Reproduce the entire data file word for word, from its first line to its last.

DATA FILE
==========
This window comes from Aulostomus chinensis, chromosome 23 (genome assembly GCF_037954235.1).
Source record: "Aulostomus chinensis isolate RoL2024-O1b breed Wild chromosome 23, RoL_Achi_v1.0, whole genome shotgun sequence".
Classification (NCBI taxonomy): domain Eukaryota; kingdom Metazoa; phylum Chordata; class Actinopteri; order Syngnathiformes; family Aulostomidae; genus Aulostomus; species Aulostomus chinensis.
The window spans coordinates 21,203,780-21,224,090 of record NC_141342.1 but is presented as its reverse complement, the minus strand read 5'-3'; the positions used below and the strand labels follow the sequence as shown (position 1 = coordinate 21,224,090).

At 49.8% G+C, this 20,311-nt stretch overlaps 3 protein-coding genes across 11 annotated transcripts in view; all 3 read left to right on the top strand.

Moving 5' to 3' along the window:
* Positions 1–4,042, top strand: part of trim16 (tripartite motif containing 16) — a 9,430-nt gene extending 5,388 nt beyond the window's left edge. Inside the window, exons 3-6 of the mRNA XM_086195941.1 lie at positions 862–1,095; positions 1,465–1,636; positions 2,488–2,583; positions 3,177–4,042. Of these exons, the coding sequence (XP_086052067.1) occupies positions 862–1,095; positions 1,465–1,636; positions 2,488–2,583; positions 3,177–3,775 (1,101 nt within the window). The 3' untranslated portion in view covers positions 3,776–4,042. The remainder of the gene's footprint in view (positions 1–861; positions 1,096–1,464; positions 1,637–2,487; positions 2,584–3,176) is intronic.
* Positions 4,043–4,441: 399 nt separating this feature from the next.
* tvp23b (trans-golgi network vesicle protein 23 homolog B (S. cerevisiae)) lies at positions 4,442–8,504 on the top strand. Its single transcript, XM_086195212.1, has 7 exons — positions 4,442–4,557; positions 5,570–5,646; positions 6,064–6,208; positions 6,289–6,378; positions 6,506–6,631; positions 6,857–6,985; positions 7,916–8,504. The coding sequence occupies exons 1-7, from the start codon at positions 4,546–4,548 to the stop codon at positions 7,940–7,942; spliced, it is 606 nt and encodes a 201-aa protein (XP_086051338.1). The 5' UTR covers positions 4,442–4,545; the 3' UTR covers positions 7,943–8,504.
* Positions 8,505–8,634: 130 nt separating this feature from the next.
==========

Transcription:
This window comes from Aulostomus chinensis, chromosome 23 (genome assembly GCF_037954235.1).
Source record: "Aulostomus chinensis isolate RoL2024-O1b breed Wild chromosome 23, RoL_Achi_v1.0, whole genome shotgun sequence".
Classification (NCBI taxonomy): domain Eukaryota; kingdom Metazoa; phylum Chordata; class Actinopteri; order Syngnathiformes; family Aulostomidae; genus Aulostomus; species Aulostomus chinensis.
The window spans coordinates 21,203,780-21,224,090 of record NC_141342.1 but is presented as its reverse complement, the minus strand read 5'-3'; the positions used below and the strand labels follow the sequence as shown (position 1 = coordinate 21,224,090).

At 49.8% G+C, this 20,311-nt stretch overlaps 3 protein-coding genes across 11 annotated transcripts in view; all 3 read left to right on the top strand.

Moving 5' to 3' along the window:
* Positions 1–4,042, top strand: part of trim16 (tripartite motif containing 16) — a 9,430-nt gene extending 5,388 nt beyond the window's left edge. Inside the window, exons 3-6 of the mRNA XM_086195941.1 lie at positions 862–1,095; positions 1,465–1,636; positions 2,488–2,583; positions 3,177–4,042. Of these exons, the coding sequence (XP_086052067.1) occupies positions 862–1,095; positions 1,465–1,636; positions 2,488–2,583; positions 3,177–3,775 (1,101 nt within the window). The 3' untranslated portion in view covers positions 3,776–4,042. The remainder of the gene's footprint in view (positions 1–861; positions 1,096–1,464; positions 1,637–2,487; positions 2,584–3,176) is intronic.
* Positions 4,043–4,441: 399 nt separating this feature from the next.
* tvp23b (trans-golgi network vesicle protein 23 homolog B (S. cerevisiae)) lies at positions 4,442–8,504 on the top strand. Its single transcript, XM_086195212.1, has 7 exons — positions 4,442–4,557; positions 5,570–5,646; positions 6,064–6,208; positions 6,289–6,378; positions 6,506–6,631; positions 6,857–6,985; positions 7,916–8,504. The coding sequence occupies exons 1-7, from the start codon at positions 4,546–4,548 to the stop codon at positions 7,940–7,942; spliced, it is 606 nt and encodes a 201-aa protein (XP_086051338.1). The 5' UTR covers positions 4,442–4,545; the 3' UTR covers positions 7,943–8,504.
* Positions 8,505–8,634: 130 nt separating this feature from the next.